Divine and human happiness in nicomachean ethics

Philosophical Review 117 (1):49-75 (2008)
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Abstract

presents a puzzle as to whether Aristotle views morally virtuous activity as happiness, as book 1 seems to indicate, or philosophical contemplation as happiness, as book 10 seems to indicate. The most influential attempts to resolve this issue have been either monistic or inclusivist. According to the monists, happiness consists exclusively of contemplation. According to the inclusivists, contemplation is one constituent of happiness, but morally virtuous activity is another. In this essay I will examine influential defenses of monism. Finding these accounts superior to inclusivism, but still deficient, I will present and defend a dualistic account of happiness in which two different types of happiness, one divine and one human, are present in Nicomachean Ethics. When Aristotle commends contemplation as a happiness that humans can attain, he is careful to specify that this activity corresponds to a capacity (nous) that is not, properly speaking, human, even though humans can exercise it. Contemplation, the divine good, is the highest good that humans can obtain, but it is not the characteristic human good. The characteristic human good corresponds to the specifically and merely human function, which is an activity of the compound of human reason and emotions.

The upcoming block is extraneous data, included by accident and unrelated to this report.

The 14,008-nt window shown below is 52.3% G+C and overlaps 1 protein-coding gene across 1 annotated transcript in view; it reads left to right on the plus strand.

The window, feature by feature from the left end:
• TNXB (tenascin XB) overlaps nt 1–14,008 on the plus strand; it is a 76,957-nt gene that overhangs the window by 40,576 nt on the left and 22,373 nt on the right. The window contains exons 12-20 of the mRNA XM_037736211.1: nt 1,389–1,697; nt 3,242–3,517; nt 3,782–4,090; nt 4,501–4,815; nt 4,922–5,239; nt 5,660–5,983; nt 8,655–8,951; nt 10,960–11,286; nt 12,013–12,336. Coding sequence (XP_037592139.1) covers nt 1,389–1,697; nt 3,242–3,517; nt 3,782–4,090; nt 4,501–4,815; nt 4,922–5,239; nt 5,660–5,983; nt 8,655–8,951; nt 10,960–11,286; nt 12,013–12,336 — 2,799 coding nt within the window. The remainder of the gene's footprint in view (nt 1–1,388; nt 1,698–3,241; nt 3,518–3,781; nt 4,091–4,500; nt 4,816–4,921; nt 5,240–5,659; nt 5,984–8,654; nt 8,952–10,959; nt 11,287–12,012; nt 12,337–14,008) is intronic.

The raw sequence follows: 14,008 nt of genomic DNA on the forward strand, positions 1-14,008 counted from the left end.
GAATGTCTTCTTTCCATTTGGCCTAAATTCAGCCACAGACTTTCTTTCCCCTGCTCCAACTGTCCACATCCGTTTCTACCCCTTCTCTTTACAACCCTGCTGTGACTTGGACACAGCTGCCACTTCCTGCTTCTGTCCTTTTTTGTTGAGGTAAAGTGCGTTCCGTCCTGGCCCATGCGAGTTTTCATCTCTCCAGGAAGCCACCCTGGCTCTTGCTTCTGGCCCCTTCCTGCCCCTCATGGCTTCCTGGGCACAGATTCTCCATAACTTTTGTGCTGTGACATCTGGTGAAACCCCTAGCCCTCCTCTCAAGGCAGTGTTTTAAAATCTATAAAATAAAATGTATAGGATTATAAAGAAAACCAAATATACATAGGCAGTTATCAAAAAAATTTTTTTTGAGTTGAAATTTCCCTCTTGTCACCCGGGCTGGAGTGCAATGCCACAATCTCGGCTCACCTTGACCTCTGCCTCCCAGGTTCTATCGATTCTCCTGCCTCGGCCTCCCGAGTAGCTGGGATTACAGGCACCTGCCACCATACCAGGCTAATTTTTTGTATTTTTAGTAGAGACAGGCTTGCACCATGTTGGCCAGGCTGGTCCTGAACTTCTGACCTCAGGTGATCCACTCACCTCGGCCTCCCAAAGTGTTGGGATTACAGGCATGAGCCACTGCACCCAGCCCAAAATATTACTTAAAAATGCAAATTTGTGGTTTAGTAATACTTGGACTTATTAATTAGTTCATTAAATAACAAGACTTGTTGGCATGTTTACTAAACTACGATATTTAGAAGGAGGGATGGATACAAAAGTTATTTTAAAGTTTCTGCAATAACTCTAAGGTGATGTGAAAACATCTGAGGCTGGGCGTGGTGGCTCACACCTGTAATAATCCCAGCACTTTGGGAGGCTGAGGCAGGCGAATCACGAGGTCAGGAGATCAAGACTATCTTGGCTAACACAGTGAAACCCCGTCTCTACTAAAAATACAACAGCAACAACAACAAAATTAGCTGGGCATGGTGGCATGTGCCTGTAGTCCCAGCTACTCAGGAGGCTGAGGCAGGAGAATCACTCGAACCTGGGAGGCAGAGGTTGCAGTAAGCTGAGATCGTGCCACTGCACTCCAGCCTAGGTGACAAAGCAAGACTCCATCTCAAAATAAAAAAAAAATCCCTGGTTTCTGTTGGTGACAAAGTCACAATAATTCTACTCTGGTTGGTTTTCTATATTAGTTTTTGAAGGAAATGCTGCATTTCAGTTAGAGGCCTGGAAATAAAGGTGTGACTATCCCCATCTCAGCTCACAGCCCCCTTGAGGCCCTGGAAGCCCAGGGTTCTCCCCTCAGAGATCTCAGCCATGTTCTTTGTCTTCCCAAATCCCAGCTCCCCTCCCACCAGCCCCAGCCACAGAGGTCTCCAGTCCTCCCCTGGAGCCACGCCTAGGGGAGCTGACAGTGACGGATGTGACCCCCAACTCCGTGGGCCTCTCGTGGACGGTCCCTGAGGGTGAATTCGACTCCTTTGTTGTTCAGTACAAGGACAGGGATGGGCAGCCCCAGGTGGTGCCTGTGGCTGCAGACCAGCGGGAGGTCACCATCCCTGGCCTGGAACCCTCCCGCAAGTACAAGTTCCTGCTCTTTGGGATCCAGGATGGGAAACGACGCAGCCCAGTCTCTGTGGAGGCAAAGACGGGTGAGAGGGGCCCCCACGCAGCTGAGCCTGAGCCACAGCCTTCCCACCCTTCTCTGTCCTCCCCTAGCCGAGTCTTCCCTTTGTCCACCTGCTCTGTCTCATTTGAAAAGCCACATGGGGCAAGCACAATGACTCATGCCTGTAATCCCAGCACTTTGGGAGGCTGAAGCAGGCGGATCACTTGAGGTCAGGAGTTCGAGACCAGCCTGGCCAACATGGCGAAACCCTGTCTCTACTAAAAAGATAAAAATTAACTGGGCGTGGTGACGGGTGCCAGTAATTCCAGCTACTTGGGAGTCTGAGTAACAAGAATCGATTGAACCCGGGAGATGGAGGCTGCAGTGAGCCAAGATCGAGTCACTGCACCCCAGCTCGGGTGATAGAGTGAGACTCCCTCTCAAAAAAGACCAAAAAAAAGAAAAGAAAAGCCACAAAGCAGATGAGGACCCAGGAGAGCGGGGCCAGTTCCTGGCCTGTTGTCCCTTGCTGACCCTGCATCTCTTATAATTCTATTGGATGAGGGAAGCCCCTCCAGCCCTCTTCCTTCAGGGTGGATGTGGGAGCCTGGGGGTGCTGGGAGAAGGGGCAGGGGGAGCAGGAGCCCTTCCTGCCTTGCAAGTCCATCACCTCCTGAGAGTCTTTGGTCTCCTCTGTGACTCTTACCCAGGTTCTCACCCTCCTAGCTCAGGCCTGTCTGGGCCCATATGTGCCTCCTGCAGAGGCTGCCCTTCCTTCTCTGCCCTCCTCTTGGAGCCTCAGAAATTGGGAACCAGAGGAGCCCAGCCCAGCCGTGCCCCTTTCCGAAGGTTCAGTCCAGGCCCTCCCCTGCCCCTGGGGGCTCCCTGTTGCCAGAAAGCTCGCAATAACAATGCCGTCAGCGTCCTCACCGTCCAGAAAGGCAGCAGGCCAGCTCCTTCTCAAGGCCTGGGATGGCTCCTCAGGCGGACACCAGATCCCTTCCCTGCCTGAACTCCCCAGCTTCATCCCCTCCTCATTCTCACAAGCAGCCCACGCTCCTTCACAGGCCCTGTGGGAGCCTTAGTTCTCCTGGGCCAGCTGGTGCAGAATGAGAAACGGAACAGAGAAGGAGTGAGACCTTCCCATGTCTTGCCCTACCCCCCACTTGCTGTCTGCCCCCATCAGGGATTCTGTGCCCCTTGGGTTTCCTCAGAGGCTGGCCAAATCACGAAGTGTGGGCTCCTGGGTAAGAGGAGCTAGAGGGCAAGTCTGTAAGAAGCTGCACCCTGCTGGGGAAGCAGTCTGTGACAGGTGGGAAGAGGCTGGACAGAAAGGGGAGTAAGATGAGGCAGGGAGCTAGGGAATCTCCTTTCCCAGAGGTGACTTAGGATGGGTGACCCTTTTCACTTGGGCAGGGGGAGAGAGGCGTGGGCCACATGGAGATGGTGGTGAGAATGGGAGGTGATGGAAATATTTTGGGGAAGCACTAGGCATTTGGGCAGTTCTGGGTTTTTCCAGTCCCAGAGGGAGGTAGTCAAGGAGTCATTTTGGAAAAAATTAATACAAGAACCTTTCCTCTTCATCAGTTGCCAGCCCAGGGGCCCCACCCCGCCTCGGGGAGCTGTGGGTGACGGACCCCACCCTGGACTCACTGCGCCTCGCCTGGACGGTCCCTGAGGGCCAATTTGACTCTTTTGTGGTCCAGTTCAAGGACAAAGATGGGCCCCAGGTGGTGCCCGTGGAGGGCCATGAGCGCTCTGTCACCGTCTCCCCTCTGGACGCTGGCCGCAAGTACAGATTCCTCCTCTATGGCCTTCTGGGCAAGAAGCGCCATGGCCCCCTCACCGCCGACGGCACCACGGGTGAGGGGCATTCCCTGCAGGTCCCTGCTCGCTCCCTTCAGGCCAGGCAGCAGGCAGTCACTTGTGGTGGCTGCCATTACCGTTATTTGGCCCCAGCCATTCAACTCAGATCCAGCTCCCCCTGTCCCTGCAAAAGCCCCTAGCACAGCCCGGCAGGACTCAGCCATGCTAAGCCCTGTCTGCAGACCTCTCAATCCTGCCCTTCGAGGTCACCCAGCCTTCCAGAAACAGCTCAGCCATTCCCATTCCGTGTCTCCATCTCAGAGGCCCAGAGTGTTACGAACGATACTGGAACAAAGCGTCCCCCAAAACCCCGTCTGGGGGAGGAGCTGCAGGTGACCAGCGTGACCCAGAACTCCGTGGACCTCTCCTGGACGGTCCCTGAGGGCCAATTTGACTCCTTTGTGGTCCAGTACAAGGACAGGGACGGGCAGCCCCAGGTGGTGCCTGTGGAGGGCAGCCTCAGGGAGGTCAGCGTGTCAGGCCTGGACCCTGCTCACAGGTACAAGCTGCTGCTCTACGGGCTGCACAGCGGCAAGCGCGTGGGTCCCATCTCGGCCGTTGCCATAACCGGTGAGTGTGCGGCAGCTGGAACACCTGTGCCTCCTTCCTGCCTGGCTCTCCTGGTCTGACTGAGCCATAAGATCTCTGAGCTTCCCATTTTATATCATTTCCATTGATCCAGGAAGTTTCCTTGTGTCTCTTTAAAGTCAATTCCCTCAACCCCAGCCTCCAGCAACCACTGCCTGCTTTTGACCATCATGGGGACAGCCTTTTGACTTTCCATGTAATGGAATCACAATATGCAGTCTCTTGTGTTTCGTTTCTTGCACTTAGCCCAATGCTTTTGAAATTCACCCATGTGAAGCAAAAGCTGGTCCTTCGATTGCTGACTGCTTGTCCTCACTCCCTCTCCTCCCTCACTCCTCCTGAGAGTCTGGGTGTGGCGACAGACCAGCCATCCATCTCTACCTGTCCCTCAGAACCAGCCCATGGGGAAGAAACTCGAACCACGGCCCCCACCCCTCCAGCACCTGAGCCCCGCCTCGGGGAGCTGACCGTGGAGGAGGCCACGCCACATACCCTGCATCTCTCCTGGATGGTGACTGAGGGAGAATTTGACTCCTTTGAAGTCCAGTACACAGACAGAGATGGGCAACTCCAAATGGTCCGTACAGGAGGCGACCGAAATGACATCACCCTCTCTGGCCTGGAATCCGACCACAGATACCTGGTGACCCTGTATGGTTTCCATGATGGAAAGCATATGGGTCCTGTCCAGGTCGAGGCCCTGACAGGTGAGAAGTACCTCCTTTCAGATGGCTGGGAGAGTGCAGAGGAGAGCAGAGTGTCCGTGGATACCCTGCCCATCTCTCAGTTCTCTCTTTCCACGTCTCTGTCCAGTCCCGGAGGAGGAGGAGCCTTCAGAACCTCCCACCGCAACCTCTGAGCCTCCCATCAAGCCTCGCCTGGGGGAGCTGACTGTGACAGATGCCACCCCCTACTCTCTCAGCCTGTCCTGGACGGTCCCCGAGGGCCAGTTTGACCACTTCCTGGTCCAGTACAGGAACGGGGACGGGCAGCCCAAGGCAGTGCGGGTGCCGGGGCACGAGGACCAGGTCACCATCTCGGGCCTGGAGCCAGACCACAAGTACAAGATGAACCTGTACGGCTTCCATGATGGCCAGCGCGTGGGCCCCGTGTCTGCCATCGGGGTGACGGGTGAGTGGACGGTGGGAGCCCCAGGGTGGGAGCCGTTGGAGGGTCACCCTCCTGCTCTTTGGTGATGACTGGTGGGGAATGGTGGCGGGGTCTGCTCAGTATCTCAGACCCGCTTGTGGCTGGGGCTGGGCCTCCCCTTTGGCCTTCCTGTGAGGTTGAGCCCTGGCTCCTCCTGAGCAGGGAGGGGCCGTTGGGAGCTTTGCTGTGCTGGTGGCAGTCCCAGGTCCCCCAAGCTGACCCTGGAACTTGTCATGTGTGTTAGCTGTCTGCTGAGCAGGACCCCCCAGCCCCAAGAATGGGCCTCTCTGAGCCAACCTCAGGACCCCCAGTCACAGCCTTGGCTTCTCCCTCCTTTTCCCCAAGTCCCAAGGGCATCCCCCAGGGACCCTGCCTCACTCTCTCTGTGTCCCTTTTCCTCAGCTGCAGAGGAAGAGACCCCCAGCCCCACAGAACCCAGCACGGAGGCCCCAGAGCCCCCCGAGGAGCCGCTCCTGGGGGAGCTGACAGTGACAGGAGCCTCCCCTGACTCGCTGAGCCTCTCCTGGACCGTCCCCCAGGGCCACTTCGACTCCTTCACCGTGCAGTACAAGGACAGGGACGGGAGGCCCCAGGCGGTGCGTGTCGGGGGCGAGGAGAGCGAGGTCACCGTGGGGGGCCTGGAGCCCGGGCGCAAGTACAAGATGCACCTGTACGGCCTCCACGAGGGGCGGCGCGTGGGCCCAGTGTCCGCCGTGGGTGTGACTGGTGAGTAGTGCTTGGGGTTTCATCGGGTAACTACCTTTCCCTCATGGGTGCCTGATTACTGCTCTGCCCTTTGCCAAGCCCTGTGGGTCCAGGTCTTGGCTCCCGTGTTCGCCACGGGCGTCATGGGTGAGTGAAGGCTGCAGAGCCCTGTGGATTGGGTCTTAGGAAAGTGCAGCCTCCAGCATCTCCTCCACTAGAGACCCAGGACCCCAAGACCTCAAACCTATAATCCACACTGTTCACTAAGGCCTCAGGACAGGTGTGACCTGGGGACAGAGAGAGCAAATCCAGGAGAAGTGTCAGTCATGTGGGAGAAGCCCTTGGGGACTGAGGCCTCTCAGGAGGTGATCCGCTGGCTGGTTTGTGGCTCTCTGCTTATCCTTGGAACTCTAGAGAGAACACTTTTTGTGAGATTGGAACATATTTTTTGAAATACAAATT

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Citations of this work

Aristotle on Divine and Human Contemplation.Bryan Reece - 2020 - Ergo: An Open Access Journal of Philosophy 7:131–160.
Complete Virtue and the Definition of Happiness in Aristotle.Xinkai Hu - 2020 - Frontiers of Philosophy in China 15 (2):293-314.
Intelecto agente, motor inmóvil y Dios en Aristóteles.René Farieta - 2019 - Areté. Revista de Filosofía 31 (1):35-76.

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References found in this work

Aristotle on the Human Good.Richard Kraut - 1989 - Princeton University Press.
Aristotle on Eudaimonia.J. L. Ackrill - 1980 - In Amélie Rorty (ed.), Essays on Aristotle’s Ethics. University of California Press. pp. 15-34.
Aristotle on eudaimonia.J. L. Ackrill - 1975 - London: Oxford University Press.
Aristotle’s Ethical Theory.William Francis Ross Hardie - 1968 - Oxford, GB: Oxford University Press.
Aristotle on the Human Good.Richard KRAUT - 1989 - Ethics 101 (2):382-391.

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